The Light has overcome the darkness.

Pascha 2009

 

PASCHA  2009

 

Christ is Risen!!

 

 

 

I APOLOGIZE FOR NOT POSTING A BLOG LAST WEEK.  UNFORTUNATELY, MY COMPUTER DIED DURING HOLY WEEK.  I  AM WORKING ON THE PROBLEM.  GOD BLESS YOU ALL!  

Dn. George

Discerning the Signs of the Times (part 4)

Chapters 7 and 8 of Behr-Sigel’s essays centre on the central theme of Mme. Sigel’s life, the issue of women and men in the Church.  As these chapters are read, it must be pointed out that the essays were written for the most part in the 1980’s and 1990’s.  The reason I call this to the mind of readers is that at that time this topic was being encouraged by the general trends in ecumenical and theological scenes world-wide.  Unfortunately, the extension of this movement, a more significant role for women in the Church, led to a relativism that opened the door for the current and more difficult issue within the contemporary ecumenical setting.  The newest difficulty for the Orthodox is the problem of the role of practicing homosexuals, be it their “marriage” or ordination.

Female saints

Some Women Saints of the Church

The injustice is that this current development has pushed aside the valid concern of the role of women.  This issue is a topic that must be faced with thoughtful study and consideration.  Behr-Sigel introduces her approach to this topic with a discussion of the question of Holy Tradition vs. common tradition.  This inquiry is tantamount to the consideration of the conversation about women and the Church.  What is true Tradition and what is custom?  Our Church is a Church of Living Tradition; from this Holy Deposit of truth springs all the teachings of the Church.  The Bible, the dogmas, the teachings of the Holy Fathers and Mothers of our life as a people of God are all part of Holy Tradition.  This Tradition is the sinew of faith.  In addition, the life of the Church in history develops traditions with a little “t” which are the practices and customs which acculturate the Church in a time and place.  There are times that these two traditions are confused.  They are not only confused, but in an attempt to preserve essential Tradition, everything is zealously preserved even the non-essential. What is the true authority by which the Church is regulated?  Within these two traditions, the ferment and question of the role of women becomes entangled.  Did we not have women deaconesses within the Holy Tradition of our Church?   Did we not see their diminished manifestation in the tradition (little t)?  The Church of today must grapple with this question.  Behr-Sigel asks the difficult questions, while witnessing to the process by which the Church is using to deal with these matters.The theological foundation which forms the backdrop of this conversation is the subject matter of the next few chapters.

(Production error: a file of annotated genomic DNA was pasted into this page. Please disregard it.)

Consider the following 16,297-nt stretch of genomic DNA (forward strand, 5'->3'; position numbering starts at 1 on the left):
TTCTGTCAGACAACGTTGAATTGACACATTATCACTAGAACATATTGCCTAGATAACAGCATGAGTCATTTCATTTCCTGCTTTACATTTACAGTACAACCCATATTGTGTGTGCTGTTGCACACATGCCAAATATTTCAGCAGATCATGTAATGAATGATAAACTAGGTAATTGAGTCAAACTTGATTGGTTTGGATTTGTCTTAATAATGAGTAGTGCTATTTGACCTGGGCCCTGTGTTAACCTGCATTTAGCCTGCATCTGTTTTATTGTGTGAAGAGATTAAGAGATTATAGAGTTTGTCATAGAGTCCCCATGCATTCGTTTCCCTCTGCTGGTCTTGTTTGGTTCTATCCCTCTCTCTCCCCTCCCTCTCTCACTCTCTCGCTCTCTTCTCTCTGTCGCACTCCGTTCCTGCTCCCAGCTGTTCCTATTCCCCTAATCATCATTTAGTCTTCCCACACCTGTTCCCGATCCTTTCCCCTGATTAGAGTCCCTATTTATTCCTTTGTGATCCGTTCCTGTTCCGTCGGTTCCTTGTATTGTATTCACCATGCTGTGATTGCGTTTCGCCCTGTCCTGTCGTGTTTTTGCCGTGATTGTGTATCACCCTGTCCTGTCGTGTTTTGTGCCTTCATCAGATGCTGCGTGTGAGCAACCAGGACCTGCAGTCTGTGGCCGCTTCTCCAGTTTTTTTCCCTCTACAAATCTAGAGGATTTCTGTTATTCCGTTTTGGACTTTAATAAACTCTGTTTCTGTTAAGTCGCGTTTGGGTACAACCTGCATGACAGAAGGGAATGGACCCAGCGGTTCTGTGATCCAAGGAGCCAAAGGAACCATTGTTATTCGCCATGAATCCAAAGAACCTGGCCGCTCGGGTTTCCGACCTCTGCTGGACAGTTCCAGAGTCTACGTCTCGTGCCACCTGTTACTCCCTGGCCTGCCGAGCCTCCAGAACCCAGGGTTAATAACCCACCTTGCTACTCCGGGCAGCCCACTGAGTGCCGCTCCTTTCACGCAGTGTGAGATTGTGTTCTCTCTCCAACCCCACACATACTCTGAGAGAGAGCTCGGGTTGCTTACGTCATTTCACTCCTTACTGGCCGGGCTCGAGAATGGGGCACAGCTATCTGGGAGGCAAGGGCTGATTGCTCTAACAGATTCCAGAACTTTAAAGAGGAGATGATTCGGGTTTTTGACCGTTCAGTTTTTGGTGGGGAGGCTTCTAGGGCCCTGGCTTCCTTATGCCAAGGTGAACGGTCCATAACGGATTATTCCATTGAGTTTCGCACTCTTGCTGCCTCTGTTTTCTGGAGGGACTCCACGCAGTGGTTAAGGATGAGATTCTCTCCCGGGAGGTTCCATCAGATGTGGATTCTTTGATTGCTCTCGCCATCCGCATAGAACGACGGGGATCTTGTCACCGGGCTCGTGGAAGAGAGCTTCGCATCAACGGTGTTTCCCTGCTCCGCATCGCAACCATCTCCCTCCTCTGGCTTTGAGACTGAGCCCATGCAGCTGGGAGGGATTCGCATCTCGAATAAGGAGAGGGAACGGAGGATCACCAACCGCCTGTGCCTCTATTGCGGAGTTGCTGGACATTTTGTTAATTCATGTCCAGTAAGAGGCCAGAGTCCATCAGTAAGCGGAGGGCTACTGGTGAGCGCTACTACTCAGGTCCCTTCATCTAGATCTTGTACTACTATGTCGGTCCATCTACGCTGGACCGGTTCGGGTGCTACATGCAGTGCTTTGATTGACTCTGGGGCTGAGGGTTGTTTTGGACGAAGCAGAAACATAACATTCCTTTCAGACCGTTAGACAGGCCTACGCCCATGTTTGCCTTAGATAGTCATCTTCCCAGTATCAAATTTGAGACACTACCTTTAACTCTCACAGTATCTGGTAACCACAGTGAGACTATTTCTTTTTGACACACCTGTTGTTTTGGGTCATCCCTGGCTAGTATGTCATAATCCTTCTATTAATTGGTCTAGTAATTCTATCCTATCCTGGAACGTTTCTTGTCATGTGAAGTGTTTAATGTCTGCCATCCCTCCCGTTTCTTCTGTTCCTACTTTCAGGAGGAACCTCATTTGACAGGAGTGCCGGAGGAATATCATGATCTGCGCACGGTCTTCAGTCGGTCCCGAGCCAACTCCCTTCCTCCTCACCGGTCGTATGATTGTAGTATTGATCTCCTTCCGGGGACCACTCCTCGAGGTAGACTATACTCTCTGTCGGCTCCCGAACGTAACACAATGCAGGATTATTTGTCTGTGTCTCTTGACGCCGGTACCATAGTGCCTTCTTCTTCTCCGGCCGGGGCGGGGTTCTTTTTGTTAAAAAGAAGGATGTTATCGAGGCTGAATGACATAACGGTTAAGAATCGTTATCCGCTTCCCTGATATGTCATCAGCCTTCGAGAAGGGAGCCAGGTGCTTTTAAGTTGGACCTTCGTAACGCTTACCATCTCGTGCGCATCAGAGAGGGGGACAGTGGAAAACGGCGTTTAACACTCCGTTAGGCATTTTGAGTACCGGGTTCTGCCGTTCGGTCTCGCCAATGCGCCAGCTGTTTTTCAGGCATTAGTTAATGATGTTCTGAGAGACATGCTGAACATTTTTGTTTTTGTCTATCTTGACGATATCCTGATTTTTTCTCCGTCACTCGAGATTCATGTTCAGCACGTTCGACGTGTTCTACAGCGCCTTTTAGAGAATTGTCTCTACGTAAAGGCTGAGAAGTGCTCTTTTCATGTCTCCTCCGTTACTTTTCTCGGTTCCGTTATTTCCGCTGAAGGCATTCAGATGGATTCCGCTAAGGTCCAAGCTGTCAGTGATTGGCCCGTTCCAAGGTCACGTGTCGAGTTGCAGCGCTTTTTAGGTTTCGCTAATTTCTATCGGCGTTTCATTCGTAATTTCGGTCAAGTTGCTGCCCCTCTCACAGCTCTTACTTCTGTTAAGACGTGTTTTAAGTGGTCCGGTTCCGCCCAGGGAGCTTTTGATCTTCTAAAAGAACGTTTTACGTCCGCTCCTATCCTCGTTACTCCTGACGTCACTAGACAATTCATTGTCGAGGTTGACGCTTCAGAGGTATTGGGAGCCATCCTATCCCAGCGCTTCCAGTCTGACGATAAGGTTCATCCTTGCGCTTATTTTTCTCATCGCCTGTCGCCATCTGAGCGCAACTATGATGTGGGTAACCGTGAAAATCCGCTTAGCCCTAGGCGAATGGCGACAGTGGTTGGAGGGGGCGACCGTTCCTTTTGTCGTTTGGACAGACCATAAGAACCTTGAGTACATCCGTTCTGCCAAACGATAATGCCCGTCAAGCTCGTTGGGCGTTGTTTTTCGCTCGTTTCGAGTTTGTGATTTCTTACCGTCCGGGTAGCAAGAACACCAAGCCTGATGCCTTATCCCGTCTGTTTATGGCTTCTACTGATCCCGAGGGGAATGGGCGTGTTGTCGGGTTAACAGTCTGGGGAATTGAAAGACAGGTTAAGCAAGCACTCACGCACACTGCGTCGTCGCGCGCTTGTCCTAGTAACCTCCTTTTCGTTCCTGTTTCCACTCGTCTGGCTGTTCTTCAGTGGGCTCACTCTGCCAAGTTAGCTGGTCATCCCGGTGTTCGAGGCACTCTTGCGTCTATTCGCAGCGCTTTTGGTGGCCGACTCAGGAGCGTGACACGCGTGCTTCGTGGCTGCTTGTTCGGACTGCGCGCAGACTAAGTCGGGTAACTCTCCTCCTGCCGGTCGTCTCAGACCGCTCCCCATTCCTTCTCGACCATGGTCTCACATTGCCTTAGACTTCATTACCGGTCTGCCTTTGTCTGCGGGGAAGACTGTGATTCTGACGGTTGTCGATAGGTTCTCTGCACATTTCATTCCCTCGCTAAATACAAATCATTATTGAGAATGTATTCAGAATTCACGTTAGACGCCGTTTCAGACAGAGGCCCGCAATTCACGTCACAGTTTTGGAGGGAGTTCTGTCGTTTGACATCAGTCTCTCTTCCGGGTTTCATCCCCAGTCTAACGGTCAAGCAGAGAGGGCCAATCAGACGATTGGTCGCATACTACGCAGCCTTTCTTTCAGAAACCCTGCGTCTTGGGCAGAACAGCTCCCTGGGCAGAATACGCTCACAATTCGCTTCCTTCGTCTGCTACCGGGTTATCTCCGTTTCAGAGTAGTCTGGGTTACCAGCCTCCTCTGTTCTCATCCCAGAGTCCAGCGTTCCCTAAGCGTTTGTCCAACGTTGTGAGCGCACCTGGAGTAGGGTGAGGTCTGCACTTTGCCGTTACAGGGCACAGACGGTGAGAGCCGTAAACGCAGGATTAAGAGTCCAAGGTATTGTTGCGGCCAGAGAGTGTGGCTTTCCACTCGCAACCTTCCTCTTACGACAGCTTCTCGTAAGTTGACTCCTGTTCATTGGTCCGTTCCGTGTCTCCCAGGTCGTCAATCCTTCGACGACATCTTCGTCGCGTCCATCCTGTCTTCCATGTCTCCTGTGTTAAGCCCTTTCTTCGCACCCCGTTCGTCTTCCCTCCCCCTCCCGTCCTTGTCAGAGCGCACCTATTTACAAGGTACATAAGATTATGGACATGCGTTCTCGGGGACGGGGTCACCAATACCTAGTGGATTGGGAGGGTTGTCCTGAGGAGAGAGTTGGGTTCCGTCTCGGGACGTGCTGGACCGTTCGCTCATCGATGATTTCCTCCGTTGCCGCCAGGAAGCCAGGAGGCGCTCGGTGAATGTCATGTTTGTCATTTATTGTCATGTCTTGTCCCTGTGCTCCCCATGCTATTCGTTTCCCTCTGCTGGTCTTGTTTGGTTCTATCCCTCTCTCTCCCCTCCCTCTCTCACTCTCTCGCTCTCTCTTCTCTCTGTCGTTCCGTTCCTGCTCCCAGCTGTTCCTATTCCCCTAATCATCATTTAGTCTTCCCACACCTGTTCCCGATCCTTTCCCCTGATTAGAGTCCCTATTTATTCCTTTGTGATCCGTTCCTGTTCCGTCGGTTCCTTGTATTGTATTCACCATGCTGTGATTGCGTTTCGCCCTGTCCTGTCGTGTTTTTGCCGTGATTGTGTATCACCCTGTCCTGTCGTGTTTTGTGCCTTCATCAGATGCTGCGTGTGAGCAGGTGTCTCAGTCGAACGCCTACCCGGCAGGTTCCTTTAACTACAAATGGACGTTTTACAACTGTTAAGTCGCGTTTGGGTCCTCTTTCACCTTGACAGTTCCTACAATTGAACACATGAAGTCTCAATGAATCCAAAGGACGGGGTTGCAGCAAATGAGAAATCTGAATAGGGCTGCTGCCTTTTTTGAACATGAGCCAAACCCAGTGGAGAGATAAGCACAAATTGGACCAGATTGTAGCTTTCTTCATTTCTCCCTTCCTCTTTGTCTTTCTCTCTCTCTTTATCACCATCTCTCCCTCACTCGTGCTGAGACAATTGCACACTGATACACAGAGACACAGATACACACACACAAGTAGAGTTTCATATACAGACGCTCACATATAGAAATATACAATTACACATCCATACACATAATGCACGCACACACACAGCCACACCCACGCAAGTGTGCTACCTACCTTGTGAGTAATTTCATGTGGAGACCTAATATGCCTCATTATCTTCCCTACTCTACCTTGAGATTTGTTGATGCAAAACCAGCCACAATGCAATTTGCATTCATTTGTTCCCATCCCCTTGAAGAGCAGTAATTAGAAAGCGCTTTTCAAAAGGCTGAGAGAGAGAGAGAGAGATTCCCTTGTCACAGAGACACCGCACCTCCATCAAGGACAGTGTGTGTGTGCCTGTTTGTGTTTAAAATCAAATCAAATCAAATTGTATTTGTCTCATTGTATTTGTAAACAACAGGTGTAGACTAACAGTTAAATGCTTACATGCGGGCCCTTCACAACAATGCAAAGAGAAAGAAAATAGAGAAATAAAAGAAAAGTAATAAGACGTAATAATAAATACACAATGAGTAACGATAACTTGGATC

The beginning point is, of course, the example of Jesus and His relationship with women.  The essay points out correctly Our Lord dealt with the person, not with groups.  He encountered individual humans, not men or women, not colours or nationalities, nothing but a personal encounter with God was the reality of coming face to face with the Messiah.  Behr-Sigel rightly calls to our attention that Jesus shattered the “tradition” of His time concerning with whom he “should” associate.  Women, tax collectors, adulterers, prostitutes, Samaritans, lepers, those possessed by demons; none were taboo for the touch of the Master. These examples are telling us what is important is the person relationship with Christ, the encounter not the convention of society.  Is this example borne out in the life of Church?  What is the Tradition and what is tradition?

Silence

This last Friday, I did not place my accustomed posting on this blog.  Ria and I were in Houston for the forty day blessing of our newest grandson, Peter.  It was a great honour for us to be present as a new child of God made his entrance into the temple of Our Lord.  I hope you all excuse me for being a proud Papou and skipping the last entry.  I promise to make it up, as this conversation continues.